2011-05-18 / Columnists
Pets, Pets, Pets
A good idea just got better. Last fall the Suffolk County Legislature voted to create the nation’s first registry of convicted animal abusers. This database will become a reality next week. Now its sponsor, Legislator Jon Cooper, added more punch to pet protection with a second law requiring pet stores, breeders and animal shelters to check the photo ID of prospective owners against the registry before allowing animals to be purchased or adopted. The second measure passed unanimously and awaits the County Executive’s signature.
Recidivism is rampant in both animal cruelty and hoarder cases. In addition, psychologists and cruelty investigators often see that those capable of torturing defenseless animals, later graduate to humans, another reason to monitor the whereabouts of known pet tormenters.
The animal abuser registry is similar to Megan’s Law, aimed at halting child abusers from harming additional victims. Legislator Cooper says: “Our goal is to prevent future instances of animal abuse in Suffolk County.” Realizing a one county target area is not broad enough Cooper “hopes our Suffolk laws will be the impetus for an animal abuser registry on the state level.” Following Suffolk’s lead, similar bills have been introduced in Albany. It heartens Cooper that other innovative ideas, such as his bans on both hand-held cell phones and the deadly diet supplement ephedra, served as models for laws in other states. He wants the animal abuser registry to be “copy-catted” throughout the US too.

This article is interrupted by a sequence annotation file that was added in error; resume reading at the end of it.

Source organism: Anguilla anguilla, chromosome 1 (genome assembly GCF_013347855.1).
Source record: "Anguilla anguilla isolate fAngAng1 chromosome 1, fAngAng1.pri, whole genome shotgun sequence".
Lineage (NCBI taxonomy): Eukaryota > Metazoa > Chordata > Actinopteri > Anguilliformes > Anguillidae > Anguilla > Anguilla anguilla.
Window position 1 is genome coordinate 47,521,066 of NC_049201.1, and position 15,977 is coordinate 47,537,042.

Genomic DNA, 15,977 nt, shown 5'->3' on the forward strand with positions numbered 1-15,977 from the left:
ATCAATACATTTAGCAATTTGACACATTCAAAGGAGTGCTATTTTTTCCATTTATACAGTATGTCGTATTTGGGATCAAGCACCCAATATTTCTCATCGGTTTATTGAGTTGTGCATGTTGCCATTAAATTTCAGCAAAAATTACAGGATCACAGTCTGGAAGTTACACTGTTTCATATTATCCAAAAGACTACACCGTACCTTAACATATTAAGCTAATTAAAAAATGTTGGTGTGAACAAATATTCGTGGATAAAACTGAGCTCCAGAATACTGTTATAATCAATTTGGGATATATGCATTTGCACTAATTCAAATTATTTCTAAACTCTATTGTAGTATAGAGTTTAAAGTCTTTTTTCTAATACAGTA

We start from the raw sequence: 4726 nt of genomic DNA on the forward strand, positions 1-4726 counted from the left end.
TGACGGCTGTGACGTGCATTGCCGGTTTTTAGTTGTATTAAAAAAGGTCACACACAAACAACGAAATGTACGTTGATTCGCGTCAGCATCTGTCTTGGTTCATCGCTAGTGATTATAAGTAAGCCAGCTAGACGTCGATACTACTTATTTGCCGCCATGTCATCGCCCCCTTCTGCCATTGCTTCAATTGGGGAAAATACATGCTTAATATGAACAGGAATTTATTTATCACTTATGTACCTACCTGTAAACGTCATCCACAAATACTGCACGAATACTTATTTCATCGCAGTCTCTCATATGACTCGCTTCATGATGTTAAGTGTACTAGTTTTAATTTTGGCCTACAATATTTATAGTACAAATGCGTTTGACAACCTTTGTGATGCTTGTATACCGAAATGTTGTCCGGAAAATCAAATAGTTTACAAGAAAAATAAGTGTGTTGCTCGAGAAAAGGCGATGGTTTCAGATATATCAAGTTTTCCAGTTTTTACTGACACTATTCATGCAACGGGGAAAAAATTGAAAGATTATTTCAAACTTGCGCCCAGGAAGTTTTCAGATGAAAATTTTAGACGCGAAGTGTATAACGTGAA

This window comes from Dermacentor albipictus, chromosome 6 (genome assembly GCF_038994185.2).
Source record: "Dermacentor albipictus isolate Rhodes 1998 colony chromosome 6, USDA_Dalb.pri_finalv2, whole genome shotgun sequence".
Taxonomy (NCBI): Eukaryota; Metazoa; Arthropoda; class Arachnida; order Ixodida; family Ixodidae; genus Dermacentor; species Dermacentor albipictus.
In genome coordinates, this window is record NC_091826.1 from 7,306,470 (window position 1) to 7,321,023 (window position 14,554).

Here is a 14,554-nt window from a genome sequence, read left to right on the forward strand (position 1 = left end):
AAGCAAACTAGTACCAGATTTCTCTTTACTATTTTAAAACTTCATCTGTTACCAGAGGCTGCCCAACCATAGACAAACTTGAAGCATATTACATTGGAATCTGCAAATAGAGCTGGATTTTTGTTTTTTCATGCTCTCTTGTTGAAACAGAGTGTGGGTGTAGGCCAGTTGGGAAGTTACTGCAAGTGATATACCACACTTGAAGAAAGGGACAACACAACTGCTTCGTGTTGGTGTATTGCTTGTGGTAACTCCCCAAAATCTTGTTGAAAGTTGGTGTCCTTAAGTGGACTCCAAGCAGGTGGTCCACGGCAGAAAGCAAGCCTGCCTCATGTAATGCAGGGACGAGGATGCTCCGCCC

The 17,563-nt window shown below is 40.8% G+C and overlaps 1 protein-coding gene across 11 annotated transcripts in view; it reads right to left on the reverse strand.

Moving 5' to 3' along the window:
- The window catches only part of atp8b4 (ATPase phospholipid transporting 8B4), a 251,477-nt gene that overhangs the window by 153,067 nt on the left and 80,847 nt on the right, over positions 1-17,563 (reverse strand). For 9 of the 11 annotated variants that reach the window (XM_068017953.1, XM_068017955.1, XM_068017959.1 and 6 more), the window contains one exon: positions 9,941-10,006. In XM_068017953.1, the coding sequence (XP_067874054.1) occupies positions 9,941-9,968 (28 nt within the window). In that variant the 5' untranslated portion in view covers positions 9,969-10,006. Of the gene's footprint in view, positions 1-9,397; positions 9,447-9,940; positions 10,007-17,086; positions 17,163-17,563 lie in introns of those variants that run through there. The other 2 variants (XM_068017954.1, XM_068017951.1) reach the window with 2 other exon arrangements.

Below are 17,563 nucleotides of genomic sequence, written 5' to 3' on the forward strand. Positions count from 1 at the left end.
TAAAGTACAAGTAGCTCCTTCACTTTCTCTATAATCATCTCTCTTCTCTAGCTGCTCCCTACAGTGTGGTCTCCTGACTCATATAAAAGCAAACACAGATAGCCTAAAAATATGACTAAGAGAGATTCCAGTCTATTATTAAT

How the registry will work: Suffolk County Police contracting with Suffolk SPCA will maintain the list of names of people residing in Suffolk County convicted of various animal abuse crimes including failure to provide proper sustenance (that means convicted hoarders too) on and after May 23, which is 180 days after the signed law was filed. The list will have public accessibility and be updated when necessary. Those county residents convicted must pay $50 to register within five days of their release from jail, or if not incarcerated, from the date of their judgment. They stay on the registry five years, unless they are convicted again, whereas the time starts over.
How the prospective owner checking will work: Any person seeking to buy or adopt an animal in Suffolk must present photo ID to the shelter or pet dealer prior to getting the pet. (Feeder animals, typically mice, crickets, or mealworms are excluded.) Each shelter, public or private, breeder (defined as someone breeding nine or more pets per year), or pet store must make sure the “customer” is not on the online registry or face fines of $500 for the first offense; $1,000 for the second.
Yes, we are making progress. It’s a starting point. Hopefully, the registry will soon encompass all 50 states. On LI, most municipal shelters and private rescues are already screening applicants via their own criteria. They turn adopters down when it is in the best interest of the pet. Town shelters require photo ID for most transactions. (In contrast, pet stores and irresponsible breeders see dollar signs rather than the search for a responsible home as their top priority.) These registry rules are additional screening tools. Legislator Cooper should be commended for his creativity and compassion, but the new laws are only part of the abuse arsenal. We have miles to go before winning the war against animal cruelty and neglect.